Despite any disdain for the College’s regulations, Millay would eventually credit her Vassar education for giving her an invaluable academic background that she incorporated into her work. Taking this education with her, she proceeded to her initial settling point, the enlivened Greenwich Village in New York City, where she led an epitomized bohemian lifestyle. There, she constantly wrote, explored and engaged with other writers who shared her dogged pursuit of the artistry of words and the desire to get published. Through her writing, Millay began to deconstruct gender norms and combat social injustice. “Poet, playwright, essayist and short story writer, she infused new life into traditional poetic forms and brought new hope to a generation of youth disillusioned by the political and social upheaval of the First World War,” wrote Peppe in an email.
Little did Millay know that Austerlitz, NY, would be her new home, which included a farmhouse, barns and 730 acres of land, and that she’d name it Steepletop after a steeplebush on the property. Here, her forward-thinking mindset would find nourishment: Removed from the hustle and bustle of an urban climate, the writer reveled in her newfound peaceful haven, which continued to enhance her writing skills while encouraging her to seek novel tasks, activities and hobbies.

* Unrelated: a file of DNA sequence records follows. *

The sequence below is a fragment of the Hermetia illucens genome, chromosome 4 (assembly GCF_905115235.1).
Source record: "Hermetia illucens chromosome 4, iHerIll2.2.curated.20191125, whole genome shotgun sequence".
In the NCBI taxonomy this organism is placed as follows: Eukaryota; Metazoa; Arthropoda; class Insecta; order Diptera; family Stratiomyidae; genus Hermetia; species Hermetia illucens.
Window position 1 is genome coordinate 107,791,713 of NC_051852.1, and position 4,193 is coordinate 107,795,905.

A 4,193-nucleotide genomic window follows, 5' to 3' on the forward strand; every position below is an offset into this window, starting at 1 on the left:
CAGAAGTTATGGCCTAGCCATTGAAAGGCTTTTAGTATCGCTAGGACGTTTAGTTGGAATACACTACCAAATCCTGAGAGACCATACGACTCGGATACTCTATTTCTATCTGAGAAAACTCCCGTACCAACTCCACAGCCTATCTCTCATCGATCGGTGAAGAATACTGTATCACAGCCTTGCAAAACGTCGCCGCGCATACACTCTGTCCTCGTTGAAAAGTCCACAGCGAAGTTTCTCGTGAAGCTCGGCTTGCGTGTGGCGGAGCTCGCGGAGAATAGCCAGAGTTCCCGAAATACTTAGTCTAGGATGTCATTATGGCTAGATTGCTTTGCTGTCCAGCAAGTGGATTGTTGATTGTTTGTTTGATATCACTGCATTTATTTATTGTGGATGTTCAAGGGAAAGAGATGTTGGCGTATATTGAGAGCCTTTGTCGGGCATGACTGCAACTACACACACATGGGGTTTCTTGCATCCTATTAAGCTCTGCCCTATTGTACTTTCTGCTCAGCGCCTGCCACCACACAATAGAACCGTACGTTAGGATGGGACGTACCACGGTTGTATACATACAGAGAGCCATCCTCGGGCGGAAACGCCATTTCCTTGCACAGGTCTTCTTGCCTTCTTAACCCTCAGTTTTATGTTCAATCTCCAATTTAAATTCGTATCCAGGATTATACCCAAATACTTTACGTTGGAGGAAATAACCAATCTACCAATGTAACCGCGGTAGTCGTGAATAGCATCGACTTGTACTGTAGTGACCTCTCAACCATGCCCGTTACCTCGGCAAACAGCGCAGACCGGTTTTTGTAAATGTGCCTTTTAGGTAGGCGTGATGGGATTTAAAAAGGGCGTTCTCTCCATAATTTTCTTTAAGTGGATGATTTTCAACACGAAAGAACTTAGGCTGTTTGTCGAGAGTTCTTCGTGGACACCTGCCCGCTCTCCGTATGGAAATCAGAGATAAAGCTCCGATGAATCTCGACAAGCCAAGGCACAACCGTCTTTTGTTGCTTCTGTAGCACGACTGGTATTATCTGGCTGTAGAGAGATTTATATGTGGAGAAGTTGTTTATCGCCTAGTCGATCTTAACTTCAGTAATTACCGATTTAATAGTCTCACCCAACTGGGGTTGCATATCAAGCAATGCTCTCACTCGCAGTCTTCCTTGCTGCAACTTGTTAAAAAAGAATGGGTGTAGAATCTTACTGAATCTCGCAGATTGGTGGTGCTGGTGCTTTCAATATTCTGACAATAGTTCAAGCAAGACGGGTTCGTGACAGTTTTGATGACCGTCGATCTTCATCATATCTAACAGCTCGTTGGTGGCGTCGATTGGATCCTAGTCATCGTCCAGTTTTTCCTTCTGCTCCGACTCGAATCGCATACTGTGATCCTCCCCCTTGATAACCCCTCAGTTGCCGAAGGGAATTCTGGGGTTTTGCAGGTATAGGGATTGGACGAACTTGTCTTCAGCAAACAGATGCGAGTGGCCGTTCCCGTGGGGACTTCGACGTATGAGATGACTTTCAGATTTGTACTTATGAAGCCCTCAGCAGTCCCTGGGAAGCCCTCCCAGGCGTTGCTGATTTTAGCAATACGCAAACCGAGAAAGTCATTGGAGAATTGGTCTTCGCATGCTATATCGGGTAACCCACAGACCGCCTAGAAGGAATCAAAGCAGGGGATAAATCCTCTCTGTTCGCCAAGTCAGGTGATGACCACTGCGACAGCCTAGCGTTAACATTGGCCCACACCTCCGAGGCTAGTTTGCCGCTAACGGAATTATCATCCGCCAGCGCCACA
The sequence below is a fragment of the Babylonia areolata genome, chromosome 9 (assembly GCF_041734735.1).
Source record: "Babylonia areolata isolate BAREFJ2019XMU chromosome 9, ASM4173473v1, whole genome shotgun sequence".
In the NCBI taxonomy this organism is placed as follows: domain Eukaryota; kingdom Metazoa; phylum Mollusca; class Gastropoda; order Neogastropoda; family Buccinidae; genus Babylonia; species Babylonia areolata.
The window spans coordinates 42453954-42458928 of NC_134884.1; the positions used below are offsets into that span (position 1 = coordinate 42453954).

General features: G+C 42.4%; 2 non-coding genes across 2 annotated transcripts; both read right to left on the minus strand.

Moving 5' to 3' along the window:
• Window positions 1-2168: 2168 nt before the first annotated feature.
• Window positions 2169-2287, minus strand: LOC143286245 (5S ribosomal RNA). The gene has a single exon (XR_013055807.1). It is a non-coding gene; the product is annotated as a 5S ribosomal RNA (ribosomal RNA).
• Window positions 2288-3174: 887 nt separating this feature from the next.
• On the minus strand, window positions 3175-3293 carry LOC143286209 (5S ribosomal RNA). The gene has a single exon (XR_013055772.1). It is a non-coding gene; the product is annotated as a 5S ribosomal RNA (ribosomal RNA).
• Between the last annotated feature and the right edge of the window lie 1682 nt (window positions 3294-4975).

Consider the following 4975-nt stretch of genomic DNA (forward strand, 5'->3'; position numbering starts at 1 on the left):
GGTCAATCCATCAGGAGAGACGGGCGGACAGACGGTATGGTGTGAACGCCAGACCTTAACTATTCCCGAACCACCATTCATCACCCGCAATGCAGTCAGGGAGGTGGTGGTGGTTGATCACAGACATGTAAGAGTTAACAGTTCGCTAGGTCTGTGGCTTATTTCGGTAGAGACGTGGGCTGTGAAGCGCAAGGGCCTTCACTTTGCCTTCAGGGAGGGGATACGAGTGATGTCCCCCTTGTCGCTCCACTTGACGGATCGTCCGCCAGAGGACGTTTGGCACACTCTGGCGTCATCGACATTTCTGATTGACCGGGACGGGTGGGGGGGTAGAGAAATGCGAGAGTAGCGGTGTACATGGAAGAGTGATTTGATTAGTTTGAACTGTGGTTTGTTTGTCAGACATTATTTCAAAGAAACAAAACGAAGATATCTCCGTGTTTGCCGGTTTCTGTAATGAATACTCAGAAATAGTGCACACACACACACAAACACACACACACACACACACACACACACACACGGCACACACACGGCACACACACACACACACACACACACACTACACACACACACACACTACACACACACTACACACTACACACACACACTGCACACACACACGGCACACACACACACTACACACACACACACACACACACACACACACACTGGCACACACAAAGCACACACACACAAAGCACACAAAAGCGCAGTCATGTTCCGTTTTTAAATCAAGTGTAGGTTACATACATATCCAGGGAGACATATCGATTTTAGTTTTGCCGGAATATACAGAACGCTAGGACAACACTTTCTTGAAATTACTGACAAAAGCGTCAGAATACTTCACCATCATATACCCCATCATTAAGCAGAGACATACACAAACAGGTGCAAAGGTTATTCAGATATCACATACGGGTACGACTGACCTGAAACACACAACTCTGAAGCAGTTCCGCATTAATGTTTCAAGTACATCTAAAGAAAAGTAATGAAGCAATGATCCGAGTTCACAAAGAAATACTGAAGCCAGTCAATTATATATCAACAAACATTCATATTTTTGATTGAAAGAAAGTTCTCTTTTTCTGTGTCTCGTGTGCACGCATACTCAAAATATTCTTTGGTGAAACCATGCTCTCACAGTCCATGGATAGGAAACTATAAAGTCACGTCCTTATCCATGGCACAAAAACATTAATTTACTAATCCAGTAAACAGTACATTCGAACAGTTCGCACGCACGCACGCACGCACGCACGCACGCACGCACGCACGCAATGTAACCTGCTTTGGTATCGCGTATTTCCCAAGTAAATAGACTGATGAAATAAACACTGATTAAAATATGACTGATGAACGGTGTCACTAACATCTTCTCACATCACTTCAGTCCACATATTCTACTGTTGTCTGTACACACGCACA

In the Art Library, clothing items and other objects bring the poet’s dynamic character to life, such as a long red dress and several chic hats and shoes situated next to her saddle and hunting rifle. Swapping out shoes for her riding boots was just one example of the liberation concomitant with her agrarian lifestyle. “I just love how they’re so meshed in nature and evoke the notion of a ‘slow life,’” commented Laura Sorscher, a visitor from Philadelphia. The items, including sheet music, binoculars and wine bottles, attest to Millay’s rugged free spirit and inclination to learn and grow.